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Google I/O 2015: What you should expect

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With Google’s annual conference right around the corner, we’re left anticipating what news is on the horizon. Though Google I/O is meant for developers, consumers can look to it for concepts they likely will see on their devices in a few months time.

So what are we going to get at I/O this year? Probably nothing groundbreaking, but we’ll still have a lot to talk about.

Android M

Google’s Senior Vice President of Products (read: guy responsible for everything you use) Sundar Pichai will likely drop Android M on us, but not in a big way. We won’t get the official Android M build until the Fall, when new Nexus devices are announced.

Still, Google likes to seed details about future Android iterations at Google I/O, so we’re bound to hear something about it, but not what it will eventually be named (Marshmallow? Milkshake? Mushy peas?).

The scuttlebutt surrounding Android M suggests it will be aimed at enterprise, and support fingerprint sensors. We’re also hearing some Google Now APIs will be made available to third-party apps in Android M. All incremental additions, but steps that have a broader appeal than it would seem at first blush.

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Chrome

The wildcard of Google I/O, Chrome always gets a lot of attention at the event, but little rumor-mongering ahead of it.

Looking to the Google I/O schedule, it seems Chrome’s 2015 focus is mobile. Two separate web (Chrome as far as Google is concerned) chats on Rails pop up in the schedule list, and Rails is fantastic for mobile — another big part of Google’s empire.

Google Cast

Many are also expecting new Chromecast hardware to come about at Google I/O. Since unveiling Chromecast at a special event nearly two years ago, Google hasn’t done a thing with Chromecast hardware.

A recent Chromecast app update is only stoking the new hardware fire, and there are several sessions dedicated to bringing games to the big screen via Chromecast — something that more powerful hardware would better accomplish versus what we have now.

Google's Android And Chrome Chief Sundar Pichai Holds News Event

Material Design

Google’s newest UI/UX standard, Material Design, is gorgeous. The trick for Google is getting developers to implement it en masse.

Google I/O has plenty of sessions regarding Material Design, and the overall scope is making sure developers are using it properly. There’s even a breakout session on Material Design for Android Auto, and review sessions to make sure an app is implementing Material Design as Google intends.

Android Wear

Android Wear may have been eclipsed by Apple Watch recently, but Google knows wearables are important. There are several sessions regarding Android Wear, but one detailing how developers can better take advantage of the Android Wear support library to make great apps could lead to more software for Android Wear.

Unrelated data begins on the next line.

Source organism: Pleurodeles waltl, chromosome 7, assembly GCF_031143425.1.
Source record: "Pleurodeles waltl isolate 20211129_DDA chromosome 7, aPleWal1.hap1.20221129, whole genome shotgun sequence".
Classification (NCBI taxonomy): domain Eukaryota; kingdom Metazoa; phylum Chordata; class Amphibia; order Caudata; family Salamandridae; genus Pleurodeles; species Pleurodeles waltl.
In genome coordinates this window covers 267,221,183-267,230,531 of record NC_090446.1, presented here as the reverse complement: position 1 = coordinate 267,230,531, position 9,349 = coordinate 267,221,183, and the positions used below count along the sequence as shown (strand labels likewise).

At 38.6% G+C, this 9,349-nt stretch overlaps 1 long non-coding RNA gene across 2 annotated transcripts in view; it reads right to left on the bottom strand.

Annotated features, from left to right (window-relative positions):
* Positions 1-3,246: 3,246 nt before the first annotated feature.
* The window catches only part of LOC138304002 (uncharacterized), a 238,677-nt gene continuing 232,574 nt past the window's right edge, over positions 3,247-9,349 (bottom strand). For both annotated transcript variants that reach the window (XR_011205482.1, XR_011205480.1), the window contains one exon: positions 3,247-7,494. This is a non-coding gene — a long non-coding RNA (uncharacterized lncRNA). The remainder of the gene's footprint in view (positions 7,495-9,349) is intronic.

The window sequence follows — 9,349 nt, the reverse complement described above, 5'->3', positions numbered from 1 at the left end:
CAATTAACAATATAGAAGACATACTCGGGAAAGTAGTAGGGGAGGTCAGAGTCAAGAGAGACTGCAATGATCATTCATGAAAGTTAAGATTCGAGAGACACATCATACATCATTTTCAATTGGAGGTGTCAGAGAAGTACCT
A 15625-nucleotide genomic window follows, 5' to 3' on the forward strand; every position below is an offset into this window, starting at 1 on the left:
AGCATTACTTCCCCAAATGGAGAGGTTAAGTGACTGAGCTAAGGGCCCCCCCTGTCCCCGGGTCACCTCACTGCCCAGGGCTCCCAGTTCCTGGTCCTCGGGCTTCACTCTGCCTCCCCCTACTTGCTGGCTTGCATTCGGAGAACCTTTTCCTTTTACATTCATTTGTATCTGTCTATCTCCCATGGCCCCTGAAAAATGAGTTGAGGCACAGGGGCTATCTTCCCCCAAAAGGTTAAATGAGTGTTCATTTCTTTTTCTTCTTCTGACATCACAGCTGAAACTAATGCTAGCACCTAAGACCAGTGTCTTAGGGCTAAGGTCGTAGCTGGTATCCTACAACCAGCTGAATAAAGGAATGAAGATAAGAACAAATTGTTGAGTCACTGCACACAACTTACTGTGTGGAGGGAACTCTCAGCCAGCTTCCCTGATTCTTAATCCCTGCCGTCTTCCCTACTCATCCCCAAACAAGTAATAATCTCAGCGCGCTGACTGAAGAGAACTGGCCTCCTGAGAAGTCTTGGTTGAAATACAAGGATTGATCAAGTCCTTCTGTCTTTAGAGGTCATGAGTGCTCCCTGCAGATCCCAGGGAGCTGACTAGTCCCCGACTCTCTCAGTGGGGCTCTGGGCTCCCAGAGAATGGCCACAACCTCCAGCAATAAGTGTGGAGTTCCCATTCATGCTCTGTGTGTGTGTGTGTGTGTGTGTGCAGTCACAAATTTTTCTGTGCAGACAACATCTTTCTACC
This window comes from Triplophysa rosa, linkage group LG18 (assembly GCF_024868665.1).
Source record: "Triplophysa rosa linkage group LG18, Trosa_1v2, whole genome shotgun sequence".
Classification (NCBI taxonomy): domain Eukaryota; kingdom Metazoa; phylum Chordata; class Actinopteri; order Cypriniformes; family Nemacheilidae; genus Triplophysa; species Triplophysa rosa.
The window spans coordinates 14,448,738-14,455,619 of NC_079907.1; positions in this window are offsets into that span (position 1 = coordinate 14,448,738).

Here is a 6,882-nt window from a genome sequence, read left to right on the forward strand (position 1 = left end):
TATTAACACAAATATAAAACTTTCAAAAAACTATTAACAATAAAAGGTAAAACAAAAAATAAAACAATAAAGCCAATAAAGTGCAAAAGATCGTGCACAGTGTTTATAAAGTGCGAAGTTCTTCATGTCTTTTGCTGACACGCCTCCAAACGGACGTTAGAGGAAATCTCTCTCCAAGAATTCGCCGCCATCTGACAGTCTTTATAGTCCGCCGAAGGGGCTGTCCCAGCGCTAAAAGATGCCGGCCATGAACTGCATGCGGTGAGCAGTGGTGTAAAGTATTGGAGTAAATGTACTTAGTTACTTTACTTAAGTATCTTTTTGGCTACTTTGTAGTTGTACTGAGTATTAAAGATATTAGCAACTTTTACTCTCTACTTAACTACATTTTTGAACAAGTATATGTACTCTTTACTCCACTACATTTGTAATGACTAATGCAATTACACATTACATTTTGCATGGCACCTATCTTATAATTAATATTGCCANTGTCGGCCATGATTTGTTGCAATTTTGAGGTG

Separately, Google seems to understand it’s trailing Apple Watch in one key field: fitness. Two breakout sessions regarding Google Fit and building better fitness apps are also available, so expect some nuanced fitness apps for your Android Wear smartwatch soon.

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Smart home

Brillo is the alleged codename for Google’s new Android-based Internet of Things framework. If it comes to pass, we’re looking at the software platform your smart(er) home needs.

Rather than an entirely new platform, Brillo is said to be a build of Android manufacturers and developers can tap into. Currently, Brillo is said to be aimed at smart home hardware, though it could branch out to encompass anything with sensors that doesn’t have an operating system.

Loose ends

Google’s alleged Photos refresh could end up as ‘best in show’ at Google I/O this year. The app is billed as one that will offer all we like about Google Photos without the Google Plus profile many aren’t interested in.

Google’s ATAP skunkworks department is still working on Project Ara and Tango. A session from ATAP promised some sort of surprising new wearable, but we’ve not heard specifics. Expect something weird and wonderful, but don’t expect ATAP to have a consumer-ready device just yet. Even the Project Tango session reads as a primer for understanding what ATAP is up to rather than implementing new features into existing apps or services.

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Cardboard was the darling of Google I/O last year, serving as Google’s tongue-in-cheek answer to Oculus Rift. Since then, VR for mobile has taken off in a significant way with many OEMs making VR headsets designed specifically for their phones. A session titled “Make Believe” is all about VR, as is “Designing for virtual reality”. There are also plenty of gaming sessions at Google I/O, so expect a lot of cool VR stuff to pop up later this week.

If you want something to keep a close eye on at Google I/O 2015, I’d say look to Chromecast. Bringing gaming to the big screen via Google’s smallest bit of hardware seems to be a big focus, and we’re long overdue for a hardware refresh. Google likes to brag that over one billion Chromecasts have been sold, and there’s no way they’d let the platform languish any longer.

Google I/O 2015

Roku rolls out new Search and Feed features, releases Roku 2 player in the UK

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Roku’s UI revamp and new discovery features are rolling out to Roku devices in the UK from today.

Announced in a blog post, the company says its new Roku 2 device also hits retailers’ shelves today (a US variant was already available) priced at £69.99. It offers (essentially) the same hardware as the Roku 3, but without the motion sensing remote and headphone socket.

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For existing Roku owners there’s an over-the-air update rolling out from today too, which will bring its new Roku Search and Roku Feed features to the UK for the first time. For now, only Netflix, Snagfilms and Popcornflix results will be returned in the new Roku Search results but the company says new channels will be added over time.